As I'm sure by now most of you are aware, November is adoption awareness month. Obviously, our family was blessed beyond measure by the miracle of adoption and we sincerely hope to experience that miracle once more. What some of you may not be aware of is the anti-adoption movement. A dear friend messaged me last night after she unexpectedly discovered it via the comments on a post celebrating adoption awareness month on Holiday Inn's FB page. The very same post popped up in my newsfeed this morning.
One of the commenters is clearly anti-adoption. Among other things, she ridicules adoptive parents for paying birth parent expenses prior to a baby being born. She equates it with a bribe since the adoptive parents are hoping that the expectant mother will place her baby with them. What she fails to acknowledge is the fact that the expectant mother is not the only one who is vulnerable or being coerced. The adoptive parents are often times taking a risk by paying those expenses. The expectant mother has the right to change her mind at any moment and she is not required to pay back those expenses.
Adoption is not simply black and white, there's a lot of gray area involved. It's also not all about money. I had a discussion with an adult adoptee on another friend's FB page just last week. This friend had shared a picture that pointed out the fact that most adoptions cost around $40,000 while an abortion only costs around $400. The adult adoptee commented that it was a shame people pay that much to adopt when that amount of money would likely eliminate a birth family's desperation and prevent them from relinquishing their rights. I responded that money is not the only factor that contributes to a birth family choosing adoption. There are countless other factors such as inability to parent due to age or other circumstances, and still others who are unwilling to parent for reasons of their own that have nothing to do with the almighty dollar. This same woman had the audacity to provide me with a link for an "ethical" adoption agency, alluding to the fact that our adoption wasn't ethical. Her perception of adoption has been skewed by her own experience and she refuses to see that not all adoptions are unethical. The difference is I can see both sides.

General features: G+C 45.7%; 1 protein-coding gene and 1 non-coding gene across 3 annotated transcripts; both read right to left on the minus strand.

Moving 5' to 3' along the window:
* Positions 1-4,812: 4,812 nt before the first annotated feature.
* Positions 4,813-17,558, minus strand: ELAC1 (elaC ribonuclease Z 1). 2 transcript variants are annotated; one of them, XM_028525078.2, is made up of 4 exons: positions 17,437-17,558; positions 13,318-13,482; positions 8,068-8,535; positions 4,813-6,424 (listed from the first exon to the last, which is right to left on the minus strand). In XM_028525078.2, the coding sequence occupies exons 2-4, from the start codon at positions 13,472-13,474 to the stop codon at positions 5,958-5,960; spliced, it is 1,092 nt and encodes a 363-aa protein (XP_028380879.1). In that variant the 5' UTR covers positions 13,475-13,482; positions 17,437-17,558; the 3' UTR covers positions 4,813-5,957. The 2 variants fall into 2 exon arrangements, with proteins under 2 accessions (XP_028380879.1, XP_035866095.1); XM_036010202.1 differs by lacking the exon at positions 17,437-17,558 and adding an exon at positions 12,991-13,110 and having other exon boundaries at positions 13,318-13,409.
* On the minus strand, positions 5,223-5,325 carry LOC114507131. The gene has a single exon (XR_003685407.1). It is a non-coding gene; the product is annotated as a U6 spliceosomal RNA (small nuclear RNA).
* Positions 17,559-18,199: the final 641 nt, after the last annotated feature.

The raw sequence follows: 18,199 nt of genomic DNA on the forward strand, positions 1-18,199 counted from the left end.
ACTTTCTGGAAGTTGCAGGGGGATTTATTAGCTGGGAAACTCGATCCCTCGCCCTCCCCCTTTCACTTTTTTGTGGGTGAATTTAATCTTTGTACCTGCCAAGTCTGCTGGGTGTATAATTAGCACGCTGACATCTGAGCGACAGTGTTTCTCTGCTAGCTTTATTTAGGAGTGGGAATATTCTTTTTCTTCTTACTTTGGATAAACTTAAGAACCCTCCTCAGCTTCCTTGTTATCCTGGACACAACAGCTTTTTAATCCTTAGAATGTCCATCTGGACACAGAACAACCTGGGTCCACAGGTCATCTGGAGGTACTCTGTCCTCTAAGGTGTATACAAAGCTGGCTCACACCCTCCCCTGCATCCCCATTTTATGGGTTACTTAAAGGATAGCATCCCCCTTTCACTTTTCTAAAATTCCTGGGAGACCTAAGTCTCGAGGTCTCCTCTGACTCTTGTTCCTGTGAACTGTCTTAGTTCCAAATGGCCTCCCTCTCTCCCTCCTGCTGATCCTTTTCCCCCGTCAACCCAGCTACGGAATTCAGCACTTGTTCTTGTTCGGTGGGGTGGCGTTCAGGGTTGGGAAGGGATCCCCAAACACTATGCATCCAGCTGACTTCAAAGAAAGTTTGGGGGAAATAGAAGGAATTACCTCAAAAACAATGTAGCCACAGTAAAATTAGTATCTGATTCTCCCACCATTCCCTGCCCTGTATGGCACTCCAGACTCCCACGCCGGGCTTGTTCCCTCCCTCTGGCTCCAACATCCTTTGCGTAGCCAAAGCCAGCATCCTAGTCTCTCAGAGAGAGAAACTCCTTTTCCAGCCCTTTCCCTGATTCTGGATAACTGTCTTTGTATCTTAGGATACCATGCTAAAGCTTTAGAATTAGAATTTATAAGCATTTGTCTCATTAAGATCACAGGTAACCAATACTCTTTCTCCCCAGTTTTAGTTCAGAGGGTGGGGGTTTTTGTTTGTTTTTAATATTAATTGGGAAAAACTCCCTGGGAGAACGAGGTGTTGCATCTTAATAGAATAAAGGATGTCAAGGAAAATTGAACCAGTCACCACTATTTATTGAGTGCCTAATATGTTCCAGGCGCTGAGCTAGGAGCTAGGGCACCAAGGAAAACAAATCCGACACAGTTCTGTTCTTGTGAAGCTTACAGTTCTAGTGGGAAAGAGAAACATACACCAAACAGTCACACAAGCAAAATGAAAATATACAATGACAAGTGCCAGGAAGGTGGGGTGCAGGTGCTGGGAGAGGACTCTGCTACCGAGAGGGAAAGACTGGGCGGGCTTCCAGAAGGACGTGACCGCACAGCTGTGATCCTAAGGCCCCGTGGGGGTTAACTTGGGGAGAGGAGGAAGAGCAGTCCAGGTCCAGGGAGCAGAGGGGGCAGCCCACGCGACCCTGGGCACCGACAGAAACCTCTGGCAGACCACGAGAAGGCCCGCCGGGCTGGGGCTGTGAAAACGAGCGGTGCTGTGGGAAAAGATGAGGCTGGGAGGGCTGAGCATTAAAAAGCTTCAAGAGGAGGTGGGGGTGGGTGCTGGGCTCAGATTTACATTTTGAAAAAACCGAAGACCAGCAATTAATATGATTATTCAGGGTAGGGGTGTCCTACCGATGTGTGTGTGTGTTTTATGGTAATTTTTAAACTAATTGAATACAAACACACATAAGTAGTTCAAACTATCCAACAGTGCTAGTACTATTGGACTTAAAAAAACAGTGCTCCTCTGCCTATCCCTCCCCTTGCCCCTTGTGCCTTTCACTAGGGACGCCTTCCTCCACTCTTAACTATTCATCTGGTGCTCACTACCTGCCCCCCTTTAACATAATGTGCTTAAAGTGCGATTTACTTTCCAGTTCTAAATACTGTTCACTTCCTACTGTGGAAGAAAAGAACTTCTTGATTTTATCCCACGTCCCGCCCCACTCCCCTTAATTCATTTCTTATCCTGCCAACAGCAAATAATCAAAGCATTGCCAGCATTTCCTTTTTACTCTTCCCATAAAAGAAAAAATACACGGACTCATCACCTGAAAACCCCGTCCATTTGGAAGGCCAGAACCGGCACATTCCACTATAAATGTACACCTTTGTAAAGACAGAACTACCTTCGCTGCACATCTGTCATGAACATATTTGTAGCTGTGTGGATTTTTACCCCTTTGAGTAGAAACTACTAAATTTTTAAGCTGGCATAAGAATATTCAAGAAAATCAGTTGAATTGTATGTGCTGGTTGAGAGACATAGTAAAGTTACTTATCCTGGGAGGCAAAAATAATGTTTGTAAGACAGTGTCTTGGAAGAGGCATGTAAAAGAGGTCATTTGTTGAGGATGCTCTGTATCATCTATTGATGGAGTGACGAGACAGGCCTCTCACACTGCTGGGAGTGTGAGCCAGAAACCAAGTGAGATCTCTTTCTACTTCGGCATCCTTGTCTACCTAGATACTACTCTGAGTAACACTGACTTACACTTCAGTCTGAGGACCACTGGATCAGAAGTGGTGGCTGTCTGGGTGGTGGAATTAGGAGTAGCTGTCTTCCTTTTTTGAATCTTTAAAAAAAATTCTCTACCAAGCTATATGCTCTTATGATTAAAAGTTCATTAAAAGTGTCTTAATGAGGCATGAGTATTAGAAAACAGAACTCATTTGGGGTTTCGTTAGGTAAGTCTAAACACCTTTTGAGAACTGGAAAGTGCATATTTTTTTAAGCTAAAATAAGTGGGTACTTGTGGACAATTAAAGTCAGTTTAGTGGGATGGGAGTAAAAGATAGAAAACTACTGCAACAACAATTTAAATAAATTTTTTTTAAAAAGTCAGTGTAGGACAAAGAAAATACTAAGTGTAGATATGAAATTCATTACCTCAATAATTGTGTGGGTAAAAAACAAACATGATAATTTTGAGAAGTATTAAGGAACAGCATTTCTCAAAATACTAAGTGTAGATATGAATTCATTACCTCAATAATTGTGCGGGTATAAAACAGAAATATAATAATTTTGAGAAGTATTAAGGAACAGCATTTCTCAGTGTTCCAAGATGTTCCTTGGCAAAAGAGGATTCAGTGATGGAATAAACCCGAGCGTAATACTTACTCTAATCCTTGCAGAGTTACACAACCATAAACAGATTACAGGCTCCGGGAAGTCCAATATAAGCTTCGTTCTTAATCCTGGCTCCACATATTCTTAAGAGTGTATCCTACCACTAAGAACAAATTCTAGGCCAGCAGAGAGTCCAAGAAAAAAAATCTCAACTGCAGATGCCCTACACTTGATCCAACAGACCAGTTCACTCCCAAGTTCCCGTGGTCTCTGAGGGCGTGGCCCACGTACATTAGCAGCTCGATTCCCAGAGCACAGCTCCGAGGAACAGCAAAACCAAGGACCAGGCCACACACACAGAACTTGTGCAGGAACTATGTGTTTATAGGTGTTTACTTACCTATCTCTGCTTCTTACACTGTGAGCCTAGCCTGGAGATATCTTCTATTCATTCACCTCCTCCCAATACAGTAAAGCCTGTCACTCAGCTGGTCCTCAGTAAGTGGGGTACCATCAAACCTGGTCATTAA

While adoption isn't ideal, it still is a beautiful and miraculous thing. Both Shane and I, and JT's parents feel that we were an answer to each other's prayers. Obviously, in an ideal situation JT would have been able to grow up with his birth family. For various reasons though, his birth parents chose to place him for adoption. I am grateful that we were able to meet them and begin building the foundation for our relationship prior to his birth. Due to that budding relationship, my heart literally broke for them the day JT was born. I left the birthing suite to go downstairs and be with Mason so Shane could go meet JT. As soon as Shane headed upstairs, I had to drag Mason into the ladies' room because I could no longer hold back the tears. I cried hysterically for them and for what they were about to give up. I am so grateful that we are in an open adoption and remain in contact to this day. They are not just JT's birth parents, they are part of our extended family.
I felt drawn to write this blog post because I want to help educate others and dispel the negativity being spread by the anti-adoption movement. While I admit the adoption industry is flawed and in desperate need of reform, I'm tired of adoptive couples being painted as baby snatchers. At its core, adoption is about building relationships. I honestly can't imagine our lives without JT or his birth parents and I am eager to meet our future daughter and her birth parents as well. I sincerely hope that our relationship with them is just as miraculous!